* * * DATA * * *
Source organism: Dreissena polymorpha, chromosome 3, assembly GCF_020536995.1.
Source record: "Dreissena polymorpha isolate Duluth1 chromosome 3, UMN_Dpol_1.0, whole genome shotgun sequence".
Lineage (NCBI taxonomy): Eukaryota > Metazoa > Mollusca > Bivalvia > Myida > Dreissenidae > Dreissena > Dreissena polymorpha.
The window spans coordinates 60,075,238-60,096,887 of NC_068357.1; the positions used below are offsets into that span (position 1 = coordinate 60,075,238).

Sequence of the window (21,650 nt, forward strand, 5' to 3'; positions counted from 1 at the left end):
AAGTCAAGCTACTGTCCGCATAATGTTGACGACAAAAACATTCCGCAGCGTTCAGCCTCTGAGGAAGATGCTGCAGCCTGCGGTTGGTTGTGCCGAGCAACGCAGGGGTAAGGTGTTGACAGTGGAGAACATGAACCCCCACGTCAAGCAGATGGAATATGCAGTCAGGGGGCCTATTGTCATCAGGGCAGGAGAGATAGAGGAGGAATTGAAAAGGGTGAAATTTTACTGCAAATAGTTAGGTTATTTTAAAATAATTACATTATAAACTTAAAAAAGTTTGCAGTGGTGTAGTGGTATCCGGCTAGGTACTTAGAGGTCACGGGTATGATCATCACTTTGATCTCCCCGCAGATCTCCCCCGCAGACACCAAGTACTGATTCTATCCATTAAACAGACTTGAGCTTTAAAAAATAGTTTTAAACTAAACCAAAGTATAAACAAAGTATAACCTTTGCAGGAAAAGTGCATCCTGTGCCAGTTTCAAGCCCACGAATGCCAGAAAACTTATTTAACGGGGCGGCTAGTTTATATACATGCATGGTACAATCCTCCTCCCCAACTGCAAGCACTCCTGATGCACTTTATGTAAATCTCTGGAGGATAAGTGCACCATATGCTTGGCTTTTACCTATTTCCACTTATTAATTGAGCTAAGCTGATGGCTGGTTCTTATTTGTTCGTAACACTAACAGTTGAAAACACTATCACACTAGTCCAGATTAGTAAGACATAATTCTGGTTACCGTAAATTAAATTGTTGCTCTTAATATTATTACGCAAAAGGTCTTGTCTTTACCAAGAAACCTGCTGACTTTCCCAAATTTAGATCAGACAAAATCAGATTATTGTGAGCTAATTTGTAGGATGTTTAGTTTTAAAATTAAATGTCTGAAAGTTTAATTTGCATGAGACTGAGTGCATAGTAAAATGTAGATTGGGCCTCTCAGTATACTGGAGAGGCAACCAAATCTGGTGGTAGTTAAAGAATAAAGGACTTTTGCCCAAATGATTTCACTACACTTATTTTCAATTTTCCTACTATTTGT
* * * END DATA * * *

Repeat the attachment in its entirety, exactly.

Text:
Source organism: Dreissena polymorpha, chromosome 3, assembly GCF_020536995.1.
Source record: "Dreissena polymorpha isolate Duluth1 chromosome 3, UMN_Dpol_1.0, whole genome shotgun sequence".
Lineage (NCBI taxonomy): Eukaryota > Metazoa > Mollusca > Bivalvia > Myida > Dreissenidae > Dreissena > Dreissena polymorpha.
The window spans coordinates 60,075,238-60,096,887 of NC_068357.1; the positions used below are offsets into that span (position 1 = coordinate 60,075,238).

Sequence of the window (21,650 nt, forward strand, 5' to 3'; positions counted from 1 at the left end):
AAGTCAAGCTACTGTCCGCATAATGTTGACGACAAAAACATTCCGCAGCGTTCAGCCTCTGAGGAAGATGCTGCAGCCTGCGGTTGGTTGTGCCGAGCAACGCAGGGGTAAGGTGTTGACAGTGGAGAACATGAACCCCCACGTCAAGCAGATGGAATATGCAGTCAGGGGGCCTATTGTCATCAGGGCAGGAGAGATAGAGGAGGAATTGAAAAGGGTGAAATTTTACTGCAAATAGTTAGGTTATTTTAAAATAATTACATTATAAACTTAAAAAAGTTTGCAGTGGTGTAGTGGTATCCGGCTAGGTACTTAGAGGTCACGGGTATGATCATCACTTTGATCTCCCCGCAGATCTCCCCCGCAGACACCAAGTACTGATTCTATCCATTAAACAGACTTGAGCTTTAAAAAATAGTTTTAAACTAAACCAAAGTATAAACAAAGTATAACCTTTGCAGGAAAAGTGCATCCTGTGCCAGTTTCAAGCCCACGAATGCCAGAAAACTTATTTAACGGGGCGGCTAGTTTATATACATGCATGGTACAATCCTCCTCCCCAACTGCAAGCACTCCTGATGCACTTTATGTAAATCTCTGGAGGATAAGTGCACCATATGCTTGGCTTTTACCTATTTCCACTTATTAATTGAGCTAAGCTGATGGCTGGTTCTTATTTGTTCGTAACACTAACAGTTGAAAACACTATCACACTAGTCCAGATTAGTAAGACATAATTCTGGTTACCGTAAATTAAATTGTTGCTCTTAATATTATTACGCAAAAGGTCTTGTCTTTACCAAGAAACCTGCTGACTTTCCCAAATTTAGATCAGACAAAATCAGATTATTGTGAGCTAATTTGTAGGATGTTTAGTTTTAAAATTAAATGTCTGAAAGTTTAATTTGCATGAGACTGAGTGCATAGTAAAATGTAGATTGGGCCTCTCAGTATACTGGAGAGGCAACCAAATCTGGTGGTAGTTAAAGAATAAAGGACTTTTGCCCAAATGATTTCACTACACTTATTTTCAATTTTCCTACTATTTGT